FTIL sells residual MCX stake, exits flagship commodity derivatives biz

Aug 28 2014, 04:34 IST
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SummaryThe Jignesh Shah-promoted Financial Technologies sold its residual 5% stake in the Multi Commodity Exchange (MCX) through open market orders on Wednesday.

The Jignesh Shah-promoted Financial Technologies sold its residual 5% stake in the Multi Commodity Exchange (MCX) through open market orders on Wednesday. With this liquidation, the company has now completely exited the commodity derivatives exchange that it promoted a decade back.

“Post the above selling and subject to unlocking of balance shares by the MCX to complete the condition precedent of share purchase agreement (SPA), the company holds NIL shares in the MCX,” said FTIL in a filing to exchanges.

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While details of the entire stake sale was not available on exchanges, as per Bloomberg data, about 17.01 lakh MCX shares were sold in various block deals at an average price of R825.83. The BSE data showed that SBI Life Insurance picked up 3.43 lakh shares at R28.7 crore.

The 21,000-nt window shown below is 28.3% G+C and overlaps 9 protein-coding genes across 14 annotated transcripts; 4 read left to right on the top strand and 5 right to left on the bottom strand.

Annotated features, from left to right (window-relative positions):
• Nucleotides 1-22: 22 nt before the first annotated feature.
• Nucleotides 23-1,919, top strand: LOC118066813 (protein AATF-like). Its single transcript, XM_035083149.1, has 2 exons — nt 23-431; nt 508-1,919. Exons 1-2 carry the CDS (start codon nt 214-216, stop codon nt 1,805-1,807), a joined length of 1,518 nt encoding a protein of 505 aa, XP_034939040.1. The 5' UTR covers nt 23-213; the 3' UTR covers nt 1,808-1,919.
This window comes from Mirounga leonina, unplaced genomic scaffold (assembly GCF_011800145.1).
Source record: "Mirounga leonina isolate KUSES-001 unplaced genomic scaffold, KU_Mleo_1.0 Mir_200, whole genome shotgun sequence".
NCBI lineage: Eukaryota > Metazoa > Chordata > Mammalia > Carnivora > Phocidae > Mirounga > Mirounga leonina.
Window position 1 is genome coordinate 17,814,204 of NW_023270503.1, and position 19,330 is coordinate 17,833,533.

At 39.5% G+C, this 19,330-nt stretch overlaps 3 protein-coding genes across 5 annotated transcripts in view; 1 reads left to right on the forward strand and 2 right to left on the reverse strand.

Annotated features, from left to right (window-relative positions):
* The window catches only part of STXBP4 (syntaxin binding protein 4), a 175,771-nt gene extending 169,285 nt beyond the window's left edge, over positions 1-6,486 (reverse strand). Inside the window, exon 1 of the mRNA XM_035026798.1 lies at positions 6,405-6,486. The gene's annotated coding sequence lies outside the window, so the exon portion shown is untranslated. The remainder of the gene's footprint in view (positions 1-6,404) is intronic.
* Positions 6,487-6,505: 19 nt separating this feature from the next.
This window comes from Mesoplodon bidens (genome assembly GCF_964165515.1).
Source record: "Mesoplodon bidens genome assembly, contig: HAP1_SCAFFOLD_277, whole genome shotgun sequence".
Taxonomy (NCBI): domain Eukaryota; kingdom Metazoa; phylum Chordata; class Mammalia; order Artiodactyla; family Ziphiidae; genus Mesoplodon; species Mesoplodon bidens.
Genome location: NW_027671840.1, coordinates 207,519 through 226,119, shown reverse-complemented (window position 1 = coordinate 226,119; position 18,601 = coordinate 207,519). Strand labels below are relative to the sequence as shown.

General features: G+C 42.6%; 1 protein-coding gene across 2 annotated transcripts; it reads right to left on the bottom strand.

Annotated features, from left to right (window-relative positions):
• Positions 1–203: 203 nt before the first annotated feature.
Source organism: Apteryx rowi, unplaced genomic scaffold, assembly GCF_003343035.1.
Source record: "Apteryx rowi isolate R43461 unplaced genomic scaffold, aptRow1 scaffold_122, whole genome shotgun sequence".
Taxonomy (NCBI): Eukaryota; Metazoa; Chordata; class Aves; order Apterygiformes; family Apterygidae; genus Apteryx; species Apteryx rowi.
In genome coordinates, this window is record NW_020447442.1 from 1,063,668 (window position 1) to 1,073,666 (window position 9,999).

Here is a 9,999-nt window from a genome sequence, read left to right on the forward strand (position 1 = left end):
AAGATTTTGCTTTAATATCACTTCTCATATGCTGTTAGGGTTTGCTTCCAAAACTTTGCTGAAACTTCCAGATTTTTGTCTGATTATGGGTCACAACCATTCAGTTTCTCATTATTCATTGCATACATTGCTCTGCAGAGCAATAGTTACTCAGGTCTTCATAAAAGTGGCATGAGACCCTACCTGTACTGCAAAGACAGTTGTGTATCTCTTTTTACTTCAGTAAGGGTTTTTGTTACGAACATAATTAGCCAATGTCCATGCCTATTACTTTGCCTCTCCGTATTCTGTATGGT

Meanwhile, the MCX scrip rallied 5.1% to R586.85 as the market regulator Forward Markets Commission (FMC) cleared Kotak Mahindra bank’s proposal to buy a 15% stake in the MCX from FTIL for R459 crore.

The deal was announced on July 21,2014, and was the third transaction carried out by FTIL to bring down its stake in the MCX to follow an FMC order that required it to bring down its stake in commodity derivative exchange.

In early July, FTIL sold about 6% stake through block deals in two trading sessions for a combined value of about R221.3 crore. Veteran stock market investor Rakesh Jhunjhunwala had bought 10 lakh shares, nearly 2% stake, of the MCX on July 8.

In December last year, FMC deemed FTIL — also the holding company of the R5,600-crore scam-hit National Spot Exchange (NSEL) — to remain an anchor investor in the MCX and asked to lower its stake from 26% to 2%.

While the Bombay HC refused an interim stay on this FMC order, a further revision in the rules announced in May this year required FTIL to completely exit its ownership in India’s most profitable commodity derivatives exchange. Meanwhile, the MCX changed its articles of association and transferred shares representing the FTIL ownership in an escrow account after getting shareholders’ approval.

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